The Printed Book
by Harry G. Aldis, M.A. Cambridge at the University Press 1916
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Modern Books Part 2
The direct effect of these mechanical inventions was to facilitate the production of books, and this led naturally to an enormously increased output of printed literature and a cheapening of its cost. By the end of the eighteenth century the price of books had, if anything, increased, and for some years the tendency was still upward. Cheap books were not however the invention of this new age of machinery. Chap-books and small religious works had been printed in large numbers from at least Restoration times; and neither the crudely printed children's books sold at a farthing by James Catnach of Seven Dials (c. 1814-38), nor the Cheap Magazine of George Miller of Dunbar, with its circulation of 20,000 copies a month, were the outcome of new methods of production. But the facilities for increased output were utilized by Charles Knight in his schemes for providing the public with good literature at a cheap rate. His Penny Magazine (1832-46), illustrated with woodcuts, was a pioneer in that field; but though within twelve months it had reached a circulation of 200,000 copies, it was finally ousted by competitors of less improving but more attractive character.
The Penny Cyclopaedia, of 1833-44, was followed by a series of shilling 'Weekly Volumes' which led off in 1844 with a Life of William Caxton by Knight himself. But, again, the standard was too high to achieve commercial success: the Cyclopaedia involved a huge financial loss, and the average sale of the' Weekly Volumes' was scarcely 5000 copies. By this time publishers had discovered the advantage of linking up a number of volumes by issuing them in uniform style as a series, under a general title; and many of these 'Libraries,' as they were called, sold in large numbers. Among the most popular were the 'Run and Read Library,' the 'Parlour Library,' Murray's 'Family Library,' and, perhaps chief of all, the 'Railway Library' which numbered some 1300 volumes and included works by most of the popular novelists.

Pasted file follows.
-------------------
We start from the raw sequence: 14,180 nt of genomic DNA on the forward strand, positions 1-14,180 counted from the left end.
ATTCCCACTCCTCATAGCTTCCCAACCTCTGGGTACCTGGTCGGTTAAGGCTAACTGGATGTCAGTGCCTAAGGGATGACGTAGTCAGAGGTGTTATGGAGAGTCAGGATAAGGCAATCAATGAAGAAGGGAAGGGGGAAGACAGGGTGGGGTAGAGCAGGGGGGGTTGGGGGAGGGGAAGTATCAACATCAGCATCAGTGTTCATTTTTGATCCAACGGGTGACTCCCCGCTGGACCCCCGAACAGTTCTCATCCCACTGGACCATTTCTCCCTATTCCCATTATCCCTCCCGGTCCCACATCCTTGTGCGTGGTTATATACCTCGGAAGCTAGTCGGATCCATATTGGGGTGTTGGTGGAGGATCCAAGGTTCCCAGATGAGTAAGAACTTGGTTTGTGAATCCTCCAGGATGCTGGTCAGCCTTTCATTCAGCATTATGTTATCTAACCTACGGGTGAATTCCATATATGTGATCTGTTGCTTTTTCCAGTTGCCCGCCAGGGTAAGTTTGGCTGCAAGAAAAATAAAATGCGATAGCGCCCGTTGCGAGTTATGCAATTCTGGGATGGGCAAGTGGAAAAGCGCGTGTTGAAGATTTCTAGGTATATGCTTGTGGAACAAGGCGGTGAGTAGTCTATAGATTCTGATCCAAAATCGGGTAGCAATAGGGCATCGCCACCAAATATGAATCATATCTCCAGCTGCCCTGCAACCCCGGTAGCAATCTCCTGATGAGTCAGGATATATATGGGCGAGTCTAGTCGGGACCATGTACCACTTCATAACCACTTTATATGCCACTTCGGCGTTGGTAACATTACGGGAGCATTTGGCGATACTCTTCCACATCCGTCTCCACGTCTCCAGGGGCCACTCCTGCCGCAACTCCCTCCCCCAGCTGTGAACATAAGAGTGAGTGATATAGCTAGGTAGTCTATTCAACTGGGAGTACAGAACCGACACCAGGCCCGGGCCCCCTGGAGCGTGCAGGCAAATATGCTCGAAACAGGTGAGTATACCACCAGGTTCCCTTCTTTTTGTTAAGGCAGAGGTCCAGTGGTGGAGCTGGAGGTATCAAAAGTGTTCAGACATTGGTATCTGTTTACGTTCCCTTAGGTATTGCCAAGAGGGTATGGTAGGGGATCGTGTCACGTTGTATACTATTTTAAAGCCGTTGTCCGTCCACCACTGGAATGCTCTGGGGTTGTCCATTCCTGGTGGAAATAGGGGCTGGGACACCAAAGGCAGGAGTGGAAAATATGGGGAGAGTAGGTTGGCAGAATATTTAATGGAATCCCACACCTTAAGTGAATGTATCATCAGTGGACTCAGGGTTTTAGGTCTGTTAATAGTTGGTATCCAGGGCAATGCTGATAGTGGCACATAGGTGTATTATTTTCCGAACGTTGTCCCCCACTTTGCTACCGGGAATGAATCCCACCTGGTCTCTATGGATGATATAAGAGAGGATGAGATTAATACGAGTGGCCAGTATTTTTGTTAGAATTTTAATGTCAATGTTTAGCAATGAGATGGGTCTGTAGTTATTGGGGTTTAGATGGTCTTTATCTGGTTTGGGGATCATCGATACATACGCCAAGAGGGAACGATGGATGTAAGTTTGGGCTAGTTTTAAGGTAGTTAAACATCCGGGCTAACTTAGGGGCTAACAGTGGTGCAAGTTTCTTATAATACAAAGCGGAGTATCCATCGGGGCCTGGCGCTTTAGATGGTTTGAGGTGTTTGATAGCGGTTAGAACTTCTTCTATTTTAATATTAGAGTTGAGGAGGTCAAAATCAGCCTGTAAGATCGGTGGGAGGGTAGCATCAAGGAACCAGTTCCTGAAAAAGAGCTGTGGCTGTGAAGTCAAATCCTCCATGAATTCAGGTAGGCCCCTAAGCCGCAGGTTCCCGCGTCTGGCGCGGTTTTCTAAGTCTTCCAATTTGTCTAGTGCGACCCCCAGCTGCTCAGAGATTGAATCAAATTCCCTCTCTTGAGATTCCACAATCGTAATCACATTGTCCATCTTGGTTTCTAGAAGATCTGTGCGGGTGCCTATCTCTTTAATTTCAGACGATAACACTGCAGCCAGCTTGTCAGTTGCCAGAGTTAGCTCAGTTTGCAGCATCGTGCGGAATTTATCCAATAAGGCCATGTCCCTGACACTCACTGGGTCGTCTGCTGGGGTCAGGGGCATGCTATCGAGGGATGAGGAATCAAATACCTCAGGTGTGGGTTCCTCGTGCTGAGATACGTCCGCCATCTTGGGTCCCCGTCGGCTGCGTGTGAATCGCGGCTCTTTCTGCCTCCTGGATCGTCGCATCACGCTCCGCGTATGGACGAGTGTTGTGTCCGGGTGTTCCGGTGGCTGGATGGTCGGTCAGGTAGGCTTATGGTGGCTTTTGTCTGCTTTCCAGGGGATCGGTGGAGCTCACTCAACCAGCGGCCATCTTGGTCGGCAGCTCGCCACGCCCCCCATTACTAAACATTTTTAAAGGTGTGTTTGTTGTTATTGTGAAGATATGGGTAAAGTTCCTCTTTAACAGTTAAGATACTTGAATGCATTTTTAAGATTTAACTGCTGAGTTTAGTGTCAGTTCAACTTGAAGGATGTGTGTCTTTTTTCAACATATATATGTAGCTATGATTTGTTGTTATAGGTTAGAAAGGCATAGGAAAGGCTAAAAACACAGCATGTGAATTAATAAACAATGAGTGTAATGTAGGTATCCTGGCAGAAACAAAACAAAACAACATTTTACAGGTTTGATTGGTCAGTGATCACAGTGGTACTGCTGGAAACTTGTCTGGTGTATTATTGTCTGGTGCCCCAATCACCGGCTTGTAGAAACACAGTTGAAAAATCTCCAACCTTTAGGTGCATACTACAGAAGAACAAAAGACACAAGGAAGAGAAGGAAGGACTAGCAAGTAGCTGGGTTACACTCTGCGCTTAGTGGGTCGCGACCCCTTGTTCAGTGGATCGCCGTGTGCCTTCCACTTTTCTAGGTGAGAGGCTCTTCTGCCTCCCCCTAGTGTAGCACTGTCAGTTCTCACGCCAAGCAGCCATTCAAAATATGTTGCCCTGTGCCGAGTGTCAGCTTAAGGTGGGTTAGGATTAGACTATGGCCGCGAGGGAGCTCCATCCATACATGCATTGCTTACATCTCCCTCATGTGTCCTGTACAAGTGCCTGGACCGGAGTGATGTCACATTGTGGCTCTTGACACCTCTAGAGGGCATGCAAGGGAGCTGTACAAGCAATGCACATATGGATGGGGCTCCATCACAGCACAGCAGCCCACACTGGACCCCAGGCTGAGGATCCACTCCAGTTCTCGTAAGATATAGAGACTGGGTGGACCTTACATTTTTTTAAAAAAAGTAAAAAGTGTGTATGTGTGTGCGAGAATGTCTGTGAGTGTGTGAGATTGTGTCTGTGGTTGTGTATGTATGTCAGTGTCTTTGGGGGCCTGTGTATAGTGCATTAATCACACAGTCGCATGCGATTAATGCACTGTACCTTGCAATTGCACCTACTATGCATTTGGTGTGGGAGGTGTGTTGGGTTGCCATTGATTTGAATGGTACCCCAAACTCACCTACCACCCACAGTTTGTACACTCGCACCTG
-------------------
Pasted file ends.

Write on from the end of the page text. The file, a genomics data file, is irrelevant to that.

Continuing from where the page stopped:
The illustrated ' Annuals,' which came into existence about 1820, were for some years the stereotyped form of Christmas gift book, and are a distinctive feature among the publications of the second quarter of the century. In the hey-day of their vogue many of the leading writers, artists, and engravers were occupied in their production, and it has been estimated that the total proceeds from the sale of them for the year 1829 amounted to £90,000. One of the earliest was the Forget-Me-Not, which was issued annually from 1823 to 1847, and reached a circulation of 18,000 copies. There were also Friendship's Offering, started in the following year, The Amulet, edited by S. C. Hall, the Juvenile Forget-Me-Not, and others.